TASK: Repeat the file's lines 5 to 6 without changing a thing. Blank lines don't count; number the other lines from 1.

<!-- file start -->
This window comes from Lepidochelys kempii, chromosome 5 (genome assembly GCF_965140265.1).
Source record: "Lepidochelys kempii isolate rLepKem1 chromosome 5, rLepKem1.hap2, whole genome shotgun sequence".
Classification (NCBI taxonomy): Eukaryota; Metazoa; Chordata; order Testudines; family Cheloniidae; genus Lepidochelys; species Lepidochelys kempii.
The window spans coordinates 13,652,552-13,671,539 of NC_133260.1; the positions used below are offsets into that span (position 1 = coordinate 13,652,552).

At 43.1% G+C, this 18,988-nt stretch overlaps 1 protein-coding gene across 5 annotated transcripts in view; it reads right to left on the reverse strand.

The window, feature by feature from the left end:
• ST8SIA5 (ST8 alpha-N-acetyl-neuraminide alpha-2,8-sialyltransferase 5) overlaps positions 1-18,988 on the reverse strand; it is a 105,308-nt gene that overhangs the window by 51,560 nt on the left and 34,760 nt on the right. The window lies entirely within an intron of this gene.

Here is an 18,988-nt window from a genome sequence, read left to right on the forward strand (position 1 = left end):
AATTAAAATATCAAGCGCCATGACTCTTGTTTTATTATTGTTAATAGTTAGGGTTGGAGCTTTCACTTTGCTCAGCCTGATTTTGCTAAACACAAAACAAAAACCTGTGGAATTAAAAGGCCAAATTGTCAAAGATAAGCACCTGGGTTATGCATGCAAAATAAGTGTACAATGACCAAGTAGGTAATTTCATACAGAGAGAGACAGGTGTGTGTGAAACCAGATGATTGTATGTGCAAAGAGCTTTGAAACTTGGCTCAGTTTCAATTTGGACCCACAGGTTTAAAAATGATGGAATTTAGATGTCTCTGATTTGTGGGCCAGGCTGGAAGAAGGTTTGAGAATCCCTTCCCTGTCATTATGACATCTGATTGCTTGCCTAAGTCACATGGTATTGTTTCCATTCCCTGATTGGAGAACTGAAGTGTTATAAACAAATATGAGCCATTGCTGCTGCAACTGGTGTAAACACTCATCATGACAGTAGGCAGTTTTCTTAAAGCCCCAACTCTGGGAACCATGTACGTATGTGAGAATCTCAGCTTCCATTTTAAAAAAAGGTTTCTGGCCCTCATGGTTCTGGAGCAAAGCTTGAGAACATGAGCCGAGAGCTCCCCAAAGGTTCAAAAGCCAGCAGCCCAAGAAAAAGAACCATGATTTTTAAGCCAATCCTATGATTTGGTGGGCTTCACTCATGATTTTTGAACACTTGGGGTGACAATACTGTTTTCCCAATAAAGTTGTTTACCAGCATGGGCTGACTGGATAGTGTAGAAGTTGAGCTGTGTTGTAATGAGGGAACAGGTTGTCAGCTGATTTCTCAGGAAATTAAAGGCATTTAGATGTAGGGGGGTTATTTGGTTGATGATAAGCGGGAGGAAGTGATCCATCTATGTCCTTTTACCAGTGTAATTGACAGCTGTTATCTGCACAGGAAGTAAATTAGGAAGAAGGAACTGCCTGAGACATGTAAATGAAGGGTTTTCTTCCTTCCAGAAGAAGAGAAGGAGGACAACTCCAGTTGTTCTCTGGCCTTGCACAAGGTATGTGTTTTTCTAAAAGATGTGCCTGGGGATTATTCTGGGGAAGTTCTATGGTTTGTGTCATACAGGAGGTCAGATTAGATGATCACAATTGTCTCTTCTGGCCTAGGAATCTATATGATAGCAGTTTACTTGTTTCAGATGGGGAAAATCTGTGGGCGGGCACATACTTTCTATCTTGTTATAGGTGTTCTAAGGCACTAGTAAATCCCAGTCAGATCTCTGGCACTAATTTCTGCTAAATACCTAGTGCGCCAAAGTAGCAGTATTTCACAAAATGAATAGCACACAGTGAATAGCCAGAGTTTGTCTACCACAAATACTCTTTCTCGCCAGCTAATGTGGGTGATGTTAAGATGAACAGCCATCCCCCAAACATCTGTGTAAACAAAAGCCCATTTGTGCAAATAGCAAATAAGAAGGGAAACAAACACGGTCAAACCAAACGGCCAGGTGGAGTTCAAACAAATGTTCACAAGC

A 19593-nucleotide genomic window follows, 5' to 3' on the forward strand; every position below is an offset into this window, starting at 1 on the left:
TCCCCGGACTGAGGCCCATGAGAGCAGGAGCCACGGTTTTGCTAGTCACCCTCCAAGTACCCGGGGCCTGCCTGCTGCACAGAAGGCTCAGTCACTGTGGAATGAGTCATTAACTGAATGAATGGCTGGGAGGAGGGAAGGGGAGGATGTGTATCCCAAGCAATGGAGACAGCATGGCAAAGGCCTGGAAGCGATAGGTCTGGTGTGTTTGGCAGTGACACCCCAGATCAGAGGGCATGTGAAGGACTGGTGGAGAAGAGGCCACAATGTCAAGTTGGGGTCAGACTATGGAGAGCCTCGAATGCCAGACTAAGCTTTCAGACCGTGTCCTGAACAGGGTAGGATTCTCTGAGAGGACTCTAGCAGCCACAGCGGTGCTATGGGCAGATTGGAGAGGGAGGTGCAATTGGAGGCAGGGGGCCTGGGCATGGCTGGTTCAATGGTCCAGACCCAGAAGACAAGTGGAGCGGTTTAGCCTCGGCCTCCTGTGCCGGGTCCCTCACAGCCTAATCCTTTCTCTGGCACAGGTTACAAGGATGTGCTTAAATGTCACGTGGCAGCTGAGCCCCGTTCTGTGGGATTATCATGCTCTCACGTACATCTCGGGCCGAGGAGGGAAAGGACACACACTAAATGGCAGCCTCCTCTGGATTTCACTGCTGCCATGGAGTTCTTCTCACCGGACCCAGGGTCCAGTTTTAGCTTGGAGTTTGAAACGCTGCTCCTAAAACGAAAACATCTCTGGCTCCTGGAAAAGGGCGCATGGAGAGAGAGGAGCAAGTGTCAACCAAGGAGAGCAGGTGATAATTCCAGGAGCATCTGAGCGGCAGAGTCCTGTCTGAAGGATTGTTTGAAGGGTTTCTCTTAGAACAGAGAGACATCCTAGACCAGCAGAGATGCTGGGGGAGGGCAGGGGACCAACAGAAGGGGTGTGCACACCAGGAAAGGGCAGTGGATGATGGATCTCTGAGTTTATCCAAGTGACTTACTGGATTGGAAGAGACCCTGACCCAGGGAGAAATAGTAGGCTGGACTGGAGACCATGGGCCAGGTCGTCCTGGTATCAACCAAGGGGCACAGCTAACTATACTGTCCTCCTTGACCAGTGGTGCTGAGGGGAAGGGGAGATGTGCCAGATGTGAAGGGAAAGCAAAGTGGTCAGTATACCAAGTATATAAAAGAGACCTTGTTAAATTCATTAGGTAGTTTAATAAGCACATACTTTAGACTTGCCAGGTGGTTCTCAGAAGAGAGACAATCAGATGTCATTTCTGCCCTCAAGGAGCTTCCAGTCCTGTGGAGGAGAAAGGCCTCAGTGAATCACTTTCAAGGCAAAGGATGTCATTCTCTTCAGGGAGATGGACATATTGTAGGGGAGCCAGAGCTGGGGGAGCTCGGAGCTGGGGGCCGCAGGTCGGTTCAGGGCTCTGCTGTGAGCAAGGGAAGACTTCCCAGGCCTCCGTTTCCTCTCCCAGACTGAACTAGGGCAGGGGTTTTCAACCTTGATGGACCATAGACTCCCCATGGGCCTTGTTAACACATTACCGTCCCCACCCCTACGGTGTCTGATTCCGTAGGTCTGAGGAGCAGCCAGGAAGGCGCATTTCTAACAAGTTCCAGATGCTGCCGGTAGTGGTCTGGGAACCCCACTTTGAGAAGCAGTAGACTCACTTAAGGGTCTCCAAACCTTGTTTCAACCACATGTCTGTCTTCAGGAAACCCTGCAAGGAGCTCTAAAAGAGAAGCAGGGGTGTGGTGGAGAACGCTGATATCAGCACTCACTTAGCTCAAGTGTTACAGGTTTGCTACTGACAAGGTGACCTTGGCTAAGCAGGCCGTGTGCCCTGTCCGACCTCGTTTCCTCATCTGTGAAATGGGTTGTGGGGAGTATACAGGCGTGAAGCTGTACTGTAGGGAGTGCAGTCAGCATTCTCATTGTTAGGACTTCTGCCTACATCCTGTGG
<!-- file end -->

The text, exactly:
At 43.1% G+C, this 18,988-nt stretch overlaps 1 protein-coding gene across 5 annotated transcripts in view; it reads right to left on the reverse strand.

The window, feature by feature from the left end: